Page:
General Patton's Command Car Coming Up For Auction – But is it Really Patton's?

April 18, 2020 Topic: History Region: Americas Blog Brand: The Buzz Tags: George PattonU.S. ArmyLeadershipGenerals

General Patton's Command Car Coming Up For Auction – But is it Really Patton's?

How can we really tell?


This coming June a very rare military vehicle is coming up for auction—and it could be one of those pieces that should rightfully be in a museum not only because of its rarity but due to its historical significance. In this case it is “General Patton’s Dodge WC-57 Command Car.”

Worldwide Auctioneers, which is handling the sale, listed the vehicle on its website with the information, “This particular command car was a part of the 3rd Army headquarters motor pool; Specially modified for General George Patton with armor plating and high volume horns and siren; Includes ‘three-star general’ and ‘3rd Army HQ’ pennants.”


The Dodge WC Series, which was produced by Dodge/Fargo during the Second World War, was part of a family of light trucks that were used as cargo and weapons carriers, reconnaissance vehicles, ambulances, mobile emergency/field workshop trucks and in some cases radio/command cars. Dodge had been making vehicles for the U.S. military before the First World War and most were based on civilian models.

When the United States entered the Second World War, Dodge was called up to turn its TC pickup into the 1940 VC-1 military truck, which evolved into the WC Series. The open-topped WC-57 was popular with U.S. officers, but that made it a prime target for the enemy. Before heading to France in 1944 to take command of the Third Army, General Patton had his WC-57 modified with armor flaps to protect the radiator and armor plate added under the floor—a WWII version of the “up-armoring” seen on military vehicles in Iraq and Afghanistan.

The vehicle being offered for sale certainly looks like those in period photos, but the auction house doesn’t have any paperwork that specifically links this car to the infamous general. This explains why when another auction house put this exact WC-57 up for sale in 2017 with a pre-sale estimate of $100,000 to $150,000 it failed to meet the $60,000 reserve.

So is this in fact Patton’s WC-57?

It looks right, but with collectibles—much like art—provenance is everything. That also explains why the description is a bit vague.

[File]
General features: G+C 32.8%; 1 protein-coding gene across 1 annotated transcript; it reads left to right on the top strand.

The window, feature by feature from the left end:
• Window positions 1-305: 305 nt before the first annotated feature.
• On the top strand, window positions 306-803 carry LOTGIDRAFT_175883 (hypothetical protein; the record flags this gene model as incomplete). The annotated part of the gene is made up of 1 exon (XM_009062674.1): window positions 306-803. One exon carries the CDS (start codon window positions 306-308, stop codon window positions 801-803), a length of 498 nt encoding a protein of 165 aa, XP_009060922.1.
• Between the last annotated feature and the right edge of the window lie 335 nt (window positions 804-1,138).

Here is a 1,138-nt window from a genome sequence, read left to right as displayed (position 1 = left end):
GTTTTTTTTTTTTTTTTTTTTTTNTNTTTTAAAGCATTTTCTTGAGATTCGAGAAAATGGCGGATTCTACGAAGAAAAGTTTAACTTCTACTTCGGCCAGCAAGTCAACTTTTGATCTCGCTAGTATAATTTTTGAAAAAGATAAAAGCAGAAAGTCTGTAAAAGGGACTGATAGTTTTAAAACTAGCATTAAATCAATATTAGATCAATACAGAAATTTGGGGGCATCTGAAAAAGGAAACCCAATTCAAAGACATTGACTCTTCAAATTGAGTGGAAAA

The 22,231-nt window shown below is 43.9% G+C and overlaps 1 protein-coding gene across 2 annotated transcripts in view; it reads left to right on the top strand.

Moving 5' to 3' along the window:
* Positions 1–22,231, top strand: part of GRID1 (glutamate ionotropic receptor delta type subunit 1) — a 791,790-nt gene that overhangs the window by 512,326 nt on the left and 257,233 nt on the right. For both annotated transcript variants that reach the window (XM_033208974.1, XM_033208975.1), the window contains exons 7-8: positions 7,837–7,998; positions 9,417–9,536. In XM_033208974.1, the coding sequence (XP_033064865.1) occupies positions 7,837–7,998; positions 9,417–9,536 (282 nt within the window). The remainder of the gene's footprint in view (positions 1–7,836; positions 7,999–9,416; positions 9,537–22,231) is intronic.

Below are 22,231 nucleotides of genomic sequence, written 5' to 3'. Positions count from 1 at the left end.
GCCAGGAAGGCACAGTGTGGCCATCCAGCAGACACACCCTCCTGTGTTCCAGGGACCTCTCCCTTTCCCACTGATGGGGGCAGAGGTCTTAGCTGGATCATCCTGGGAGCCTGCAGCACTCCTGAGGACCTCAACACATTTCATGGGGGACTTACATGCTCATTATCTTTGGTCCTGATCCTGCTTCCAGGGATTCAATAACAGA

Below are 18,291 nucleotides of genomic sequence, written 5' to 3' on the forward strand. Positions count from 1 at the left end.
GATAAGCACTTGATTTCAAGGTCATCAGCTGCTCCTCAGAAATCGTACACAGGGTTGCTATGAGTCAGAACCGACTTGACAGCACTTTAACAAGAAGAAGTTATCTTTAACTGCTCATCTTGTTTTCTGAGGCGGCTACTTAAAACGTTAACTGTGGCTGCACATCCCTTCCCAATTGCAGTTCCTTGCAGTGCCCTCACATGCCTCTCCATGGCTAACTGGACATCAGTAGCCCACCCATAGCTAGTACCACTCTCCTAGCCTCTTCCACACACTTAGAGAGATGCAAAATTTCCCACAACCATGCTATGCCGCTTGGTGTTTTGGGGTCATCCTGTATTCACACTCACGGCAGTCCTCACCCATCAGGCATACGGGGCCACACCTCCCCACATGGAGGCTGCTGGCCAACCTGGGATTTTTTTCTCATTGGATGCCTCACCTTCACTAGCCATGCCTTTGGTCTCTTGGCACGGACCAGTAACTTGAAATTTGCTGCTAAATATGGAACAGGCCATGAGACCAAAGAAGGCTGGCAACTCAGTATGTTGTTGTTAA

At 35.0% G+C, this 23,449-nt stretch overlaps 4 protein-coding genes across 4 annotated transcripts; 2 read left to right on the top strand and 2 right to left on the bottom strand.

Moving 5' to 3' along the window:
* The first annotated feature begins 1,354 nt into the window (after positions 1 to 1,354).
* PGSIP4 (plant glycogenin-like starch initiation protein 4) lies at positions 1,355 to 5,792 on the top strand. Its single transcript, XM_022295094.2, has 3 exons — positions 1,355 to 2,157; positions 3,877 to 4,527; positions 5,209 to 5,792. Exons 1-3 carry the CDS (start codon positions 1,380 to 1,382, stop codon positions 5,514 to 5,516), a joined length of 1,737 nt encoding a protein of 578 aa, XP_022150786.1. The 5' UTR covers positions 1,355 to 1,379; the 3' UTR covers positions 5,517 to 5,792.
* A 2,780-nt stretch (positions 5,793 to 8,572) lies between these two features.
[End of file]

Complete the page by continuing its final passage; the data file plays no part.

“While the auction company does not come right out and say that this is, indeed, a documented vehicle that General Patton used during WWII, the way they are marketing provides sufficient steps for a potential buyer to climb to that conclusion,” John Adams-Graf, editor of Military Vehicles, told The National Interest. “Without the Patton attribution, the vehicle is essentially a $40,000 truck with maybe another $10,000 in modifications.”

Adams-Graf , who has been active in the historic military vehicle (HMV) hobby for decades, did some digging into the history of this particular WC-57 and found that it had been in the collection of the WWII Victory Museum and displayed as “Patton's Command Car.” To pay off some debt the museum sold off a large portion of its collection, including the car.

As noted it has come up for sale, but apart from the fact that it looks like one of the WC-57s that Old Blood & Guts used—and it is believed he had more than one—without the paperwork it is hard to prove Patton’s backside ever sat on those seats.

So will it reach the estimates this time?

“Most who are in the historic military vehicle hobby will recognize the historic insinuation without letting it affect their bidding,” said Adams-Graf. “However, there are always people outside of the hobby who don't recognize that they need to ‘buy the vehicle, not the story.’ In this case, I think the auction company is really counting on that latter category of buyers.”

Peter Suciu is a Michigan-based writer who has contributed to more than four dozen magazines, newspapers and websites. He is the author of several books on military headgear including A Gallery of Military Headdress, which is available on

Image: Wikipedia.